Don’t forget to stay hydrated by drinking plenty of water throughout the day. Plain water contains no carbohydrates, calories, or sugars, so it won’t affect your blood sugar. A recent study found that not drinking enough water can result in hyperglycaemia (the name given when blood sugar levels are too high).[6] Similarly, if you’re looking at how to lower blood sugar levels, drinking water can help flush excess sugar from the blood via the kidneys and bladder through urination.

5. Monitor blood glucose levels

You can maintain healthy blood glucose levels through regular monitoring. If you’re taking insulin or other blood sugar-lowering medications you’re probably already familiar with blood sugar monitoring; for many people living with type 2 diabetes the use of a blood glucose monitor isn't common, but that’s not to say it can’t help. 

By using a blood glucose monitor you can check to see if your blood glucose levels fall within a healthy range and understand how these are impacted by things such as food, exercise, illness, and stress. It’s also a great way to check in to see if your treatment plan is working correctly.

You may also have heard about continuous glucose monitoring (CGM). This refers to a small device that is worn under the skin and monitors the amount of glucose in the blood at any given time; this information can then be accessed easily on a patient’s mobile phone. There’s plenty of research [7] to suggest that having access to your blood glucose levels encourages users to stick to healthy habits like an eating plan or exercising regularly. As each individual will react differently to food and exercise, a CGM can offer a unique insight as to why blood glucose might be different for a specific individual.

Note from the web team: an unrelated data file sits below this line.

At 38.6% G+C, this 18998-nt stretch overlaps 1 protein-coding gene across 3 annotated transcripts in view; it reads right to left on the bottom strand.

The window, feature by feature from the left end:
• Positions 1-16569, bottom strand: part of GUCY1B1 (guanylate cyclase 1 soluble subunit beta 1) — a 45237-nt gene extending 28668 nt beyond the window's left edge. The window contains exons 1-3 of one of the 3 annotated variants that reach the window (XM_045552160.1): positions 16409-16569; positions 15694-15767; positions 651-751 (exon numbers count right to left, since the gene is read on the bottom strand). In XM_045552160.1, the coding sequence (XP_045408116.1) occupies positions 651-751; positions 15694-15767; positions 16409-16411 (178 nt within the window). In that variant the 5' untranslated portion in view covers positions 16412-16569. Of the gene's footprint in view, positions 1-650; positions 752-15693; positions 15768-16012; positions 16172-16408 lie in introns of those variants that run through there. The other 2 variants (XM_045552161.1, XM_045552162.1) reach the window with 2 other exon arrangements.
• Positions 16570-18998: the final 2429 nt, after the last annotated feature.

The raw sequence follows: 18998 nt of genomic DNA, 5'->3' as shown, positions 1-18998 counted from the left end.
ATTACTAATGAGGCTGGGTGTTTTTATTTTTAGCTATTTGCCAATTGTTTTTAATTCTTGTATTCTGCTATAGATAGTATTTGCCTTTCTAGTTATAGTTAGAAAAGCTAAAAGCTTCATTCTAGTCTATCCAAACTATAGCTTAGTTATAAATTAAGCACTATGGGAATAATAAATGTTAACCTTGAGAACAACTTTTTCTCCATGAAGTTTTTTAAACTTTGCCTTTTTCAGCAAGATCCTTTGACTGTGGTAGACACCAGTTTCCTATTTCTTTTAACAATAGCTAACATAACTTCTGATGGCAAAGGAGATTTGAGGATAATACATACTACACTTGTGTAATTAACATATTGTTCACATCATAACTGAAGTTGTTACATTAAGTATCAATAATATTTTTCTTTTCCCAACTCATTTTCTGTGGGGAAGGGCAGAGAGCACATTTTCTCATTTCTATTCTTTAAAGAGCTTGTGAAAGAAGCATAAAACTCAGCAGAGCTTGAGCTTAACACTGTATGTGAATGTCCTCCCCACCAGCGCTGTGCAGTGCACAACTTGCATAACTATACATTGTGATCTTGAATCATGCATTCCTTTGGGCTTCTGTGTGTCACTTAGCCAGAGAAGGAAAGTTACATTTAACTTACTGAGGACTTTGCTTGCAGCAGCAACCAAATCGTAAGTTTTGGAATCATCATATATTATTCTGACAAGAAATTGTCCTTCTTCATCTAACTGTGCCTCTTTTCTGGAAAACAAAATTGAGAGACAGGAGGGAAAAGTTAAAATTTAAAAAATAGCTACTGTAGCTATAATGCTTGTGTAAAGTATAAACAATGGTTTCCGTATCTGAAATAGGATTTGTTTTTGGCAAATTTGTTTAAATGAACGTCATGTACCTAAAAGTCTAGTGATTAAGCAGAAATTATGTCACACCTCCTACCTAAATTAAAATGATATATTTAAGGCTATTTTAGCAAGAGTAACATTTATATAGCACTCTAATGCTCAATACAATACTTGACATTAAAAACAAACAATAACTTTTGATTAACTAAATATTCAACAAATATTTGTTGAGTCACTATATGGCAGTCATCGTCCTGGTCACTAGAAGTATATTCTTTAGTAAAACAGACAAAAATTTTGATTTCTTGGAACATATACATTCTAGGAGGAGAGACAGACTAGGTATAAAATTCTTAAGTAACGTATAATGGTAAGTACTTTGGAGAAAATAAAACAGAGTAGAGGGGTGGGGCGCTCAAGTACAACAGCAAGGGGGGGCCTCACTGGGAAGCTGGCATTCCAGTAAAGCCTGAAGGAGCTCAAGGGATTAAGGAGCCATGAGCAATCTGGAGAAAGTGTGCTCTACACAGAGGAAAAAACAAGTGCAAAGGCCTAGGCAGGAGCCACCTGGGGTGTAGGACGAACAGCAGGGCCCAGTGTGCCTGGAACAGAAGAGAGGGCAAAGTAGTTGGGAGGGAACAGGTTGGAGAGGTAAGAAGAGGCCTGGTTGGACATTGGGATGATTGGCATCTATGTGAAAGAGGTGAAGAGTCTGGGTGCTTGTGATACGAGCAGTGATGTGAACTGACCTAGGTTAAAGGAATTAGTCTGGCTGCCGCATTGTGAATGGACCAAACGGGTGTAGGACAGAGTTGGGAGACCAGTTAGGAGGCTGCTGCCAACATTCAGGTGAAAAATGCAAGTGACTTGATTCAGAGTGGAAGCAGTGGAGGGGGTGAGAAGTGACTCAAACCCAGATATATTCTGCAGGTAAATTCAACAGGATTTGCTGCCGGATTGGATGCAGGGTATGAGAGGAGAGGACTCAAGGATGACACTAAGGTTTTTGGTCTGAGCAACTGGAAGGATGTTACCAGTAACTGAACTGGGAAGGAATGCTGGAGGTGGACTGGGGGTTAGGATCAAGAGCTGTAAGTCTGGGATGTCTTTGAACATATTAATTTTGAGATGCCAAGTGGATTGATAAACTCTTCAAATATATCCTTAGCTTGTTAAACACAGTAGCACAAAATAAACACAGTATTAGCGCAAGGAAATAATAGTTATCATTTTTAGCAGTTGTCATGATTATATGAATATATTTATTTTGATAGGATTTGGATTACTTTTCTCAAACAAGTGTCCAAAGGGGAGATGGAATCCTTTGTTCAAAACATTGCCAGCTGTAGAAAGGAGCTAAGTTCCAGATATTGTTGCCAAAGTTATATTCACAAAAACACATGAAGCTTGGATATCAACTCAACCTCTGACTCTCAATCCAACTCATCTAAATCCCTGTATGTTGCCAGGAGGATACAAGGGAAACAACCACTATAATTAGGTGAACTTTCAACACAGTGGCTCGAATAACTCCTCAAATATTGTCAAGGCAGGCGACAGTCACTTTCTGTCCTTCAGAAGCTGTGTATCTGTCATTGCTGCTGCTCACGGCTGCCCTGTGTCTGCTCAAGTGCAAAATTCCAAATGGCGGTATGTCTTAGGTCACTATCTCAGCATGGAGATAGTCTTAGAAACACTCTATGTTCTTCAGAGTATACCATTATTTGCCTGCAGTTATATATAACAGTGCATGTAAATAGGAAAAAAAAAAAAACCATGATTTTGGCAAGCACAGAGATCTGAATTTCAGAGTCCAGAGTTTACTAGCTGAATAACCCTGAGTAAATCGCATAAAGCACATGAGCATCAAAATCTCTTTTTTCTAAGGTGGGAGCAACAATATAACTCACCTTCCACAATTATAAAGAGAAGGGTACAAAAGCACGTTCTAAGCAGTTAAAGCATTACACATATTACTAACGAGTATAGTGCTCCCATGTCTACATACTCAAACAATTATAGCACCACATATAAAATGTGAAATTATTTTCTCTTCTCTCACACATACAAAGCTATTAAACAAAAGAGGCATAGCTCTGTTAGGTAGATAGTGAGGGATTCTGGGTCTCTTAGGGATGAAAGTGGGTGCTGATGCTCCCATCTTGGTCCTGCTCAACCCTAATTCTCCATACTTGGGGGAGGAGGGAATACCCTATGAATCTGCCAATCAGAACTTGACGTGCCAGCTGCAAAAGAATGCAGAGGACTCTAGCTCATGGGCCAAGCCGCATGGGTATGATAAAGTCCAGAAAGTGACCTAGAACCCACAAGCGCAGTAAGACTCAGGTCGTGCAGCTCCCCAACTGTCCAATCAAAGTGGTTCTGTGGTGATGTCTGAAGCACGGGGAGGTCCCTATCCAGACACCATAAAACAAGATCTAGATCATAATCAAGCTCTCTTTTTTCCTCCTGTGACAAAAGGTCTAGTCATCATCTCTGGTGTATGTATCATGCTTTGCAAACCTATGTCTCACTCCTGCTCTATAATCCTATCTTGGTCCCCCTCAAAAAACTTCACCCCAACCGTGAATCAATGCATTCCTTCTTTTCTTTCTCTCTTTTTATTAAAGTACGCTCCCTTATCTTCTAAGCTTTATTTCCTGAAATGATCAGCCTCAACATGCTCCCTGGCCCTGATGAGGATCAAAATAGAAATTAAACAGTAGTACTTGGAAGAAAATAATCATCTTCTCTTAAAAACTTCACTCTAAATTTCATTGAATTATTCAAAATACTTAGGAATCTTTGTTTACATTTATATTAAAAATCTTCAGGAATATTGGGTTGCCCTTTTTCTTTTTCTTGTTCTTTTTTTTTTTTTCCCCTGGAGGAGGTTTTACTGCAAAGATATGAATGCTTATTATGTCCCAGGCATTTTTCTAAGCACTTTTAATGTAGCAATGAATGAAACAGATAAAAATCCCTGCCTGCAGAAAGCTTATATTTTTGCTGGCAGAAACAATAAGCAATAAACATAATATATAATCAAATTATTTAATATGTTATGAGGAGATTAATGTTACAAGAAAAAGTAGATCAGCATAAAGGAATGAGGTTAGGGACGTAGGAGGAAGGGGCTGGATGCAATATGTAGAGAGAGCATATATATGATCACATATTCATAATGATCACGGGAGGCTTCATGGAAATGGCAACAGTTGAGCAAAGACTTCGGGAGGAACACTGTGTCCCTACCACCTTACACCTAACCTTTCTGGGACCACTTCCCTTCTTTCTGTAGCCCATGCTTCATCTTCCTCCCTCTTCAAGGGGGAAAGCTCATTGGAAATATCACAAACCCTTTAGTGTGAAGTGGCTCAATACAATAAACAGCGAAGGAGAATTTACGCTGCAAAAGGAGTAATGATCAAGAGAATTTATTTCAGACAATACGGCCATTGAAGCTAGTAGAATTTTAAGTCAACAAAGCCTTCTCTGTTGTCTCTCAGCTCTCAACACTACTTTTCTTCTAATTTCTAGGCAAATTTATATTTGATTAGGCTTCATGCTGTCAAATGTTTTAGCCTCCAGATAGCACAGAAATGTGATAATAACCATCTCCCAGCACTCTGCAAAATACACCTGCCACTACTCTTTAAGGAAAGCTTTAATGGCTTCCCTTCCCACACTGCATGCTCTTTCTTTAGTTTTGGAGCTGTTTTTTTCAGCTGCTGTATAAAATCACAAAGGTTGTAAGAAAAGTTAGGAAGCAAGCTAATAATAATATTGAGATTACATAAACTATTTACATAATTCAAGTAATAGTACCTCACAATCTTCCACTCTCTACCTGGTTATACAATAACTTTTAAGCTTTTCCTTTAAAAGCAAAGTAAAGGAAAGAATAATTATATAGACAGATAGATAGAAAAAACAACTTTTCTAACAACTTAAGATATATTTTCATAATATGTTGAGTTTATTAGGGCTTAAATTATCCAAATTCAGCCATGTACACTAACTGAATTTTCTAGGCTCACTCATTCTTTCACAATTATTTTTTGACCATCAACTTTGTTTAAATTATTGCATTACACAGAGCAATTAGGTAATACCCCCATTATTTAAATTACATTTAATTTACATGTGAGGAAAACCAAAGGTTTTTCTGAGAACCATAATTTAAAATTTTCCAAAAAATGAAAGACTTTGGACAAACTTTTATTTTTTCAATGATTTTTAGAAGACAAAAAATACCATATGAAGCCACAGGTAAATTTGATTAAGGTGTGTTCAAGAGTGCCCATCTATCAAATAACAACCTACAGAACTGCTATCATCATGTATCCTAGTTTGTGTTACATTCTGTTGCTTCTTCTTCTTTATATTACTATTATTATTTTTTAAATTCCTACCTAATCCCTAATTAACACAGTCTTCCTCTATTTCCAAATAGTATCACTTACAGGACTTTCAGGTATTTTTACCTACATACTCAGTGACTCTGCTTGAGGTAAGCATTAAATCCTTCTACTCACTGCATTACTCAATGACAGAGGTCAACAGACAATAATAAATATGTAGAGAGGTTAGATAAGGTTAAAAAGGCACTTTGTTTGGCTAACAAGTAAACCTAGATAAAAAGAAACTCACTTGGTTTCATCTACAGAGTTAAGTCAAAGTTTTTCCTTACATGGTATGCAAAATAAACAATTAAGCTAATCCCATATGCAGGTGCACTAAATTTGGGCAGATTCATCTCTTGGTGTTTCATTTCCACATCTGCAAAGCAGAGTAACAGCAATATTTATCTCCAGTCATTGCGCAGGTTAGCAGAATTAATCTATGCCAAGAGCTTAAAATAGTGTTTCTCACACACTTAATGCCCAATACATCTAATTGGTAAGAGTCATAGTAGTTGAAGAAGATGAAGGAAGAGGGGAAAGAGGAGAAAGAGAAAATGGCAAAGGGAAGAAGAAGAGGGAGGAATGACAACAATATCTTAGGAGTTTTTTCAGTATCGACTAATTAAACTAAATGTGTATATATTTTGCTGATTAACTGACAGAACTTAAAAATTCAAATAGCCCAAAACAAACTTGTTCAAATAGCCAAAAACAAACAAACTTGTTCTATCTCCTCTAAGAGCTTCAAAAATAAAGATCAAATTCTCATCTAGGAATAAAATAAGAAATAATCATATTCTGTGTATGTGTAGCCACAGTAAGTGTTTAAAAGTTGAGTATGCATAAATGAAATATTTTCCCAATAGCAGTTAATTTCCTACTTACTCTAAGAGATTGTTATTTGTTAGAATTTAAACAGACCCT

Consistency is key to managing blood sugar levels

So there you have it, five simple steps you can take to help manage, maintain, and lower your blood sugar levels. Creating and following new habits will not only help you manage your condition but it’s the start of sending type 2 diabetes into remission. As with anything, results won’t happen overnight but with hard work and determination, you can start regaining control of your health and future.


[1] Blood sugar level ranges. Diabetes.co.uk. Retrieved 3 March 2022. Accessible here.

[2] Symptoms—Type 2 diabetes. NHS. Retrieved 3 March 2022. Accessible here.

[3] Diabetes and exercise: when to monitor your blood sugar. Mayo Clinic. Retrieved 3 March 2022. Accessible here.

[4] Reversing type 2 diabetes: how it works. Diabetes UK. Retrieved 3 March 2022. Accessible here

[5] Fact sheet no. 20: Smoking and diabetes. ASH. Retrieved 2 March 2022. Accessible here

[6] Johnson, E.C., Bardis, C,N., Jansen, L.T., et al.. (2017). Reduced water intake deteriorates glucose regulation in patients with type 2 diabetes. Nutr Res 43:25-32.. Accessible here.

[7] Taylor, P.J., Thompson, C.H., Brinkworth, G.D.. (2018). Effectiveness and acceptability of continuous glucose monitoring for type 2 diabetes management: A narrative review. J Diabetes Investig 9(4):713-725. Accessible here.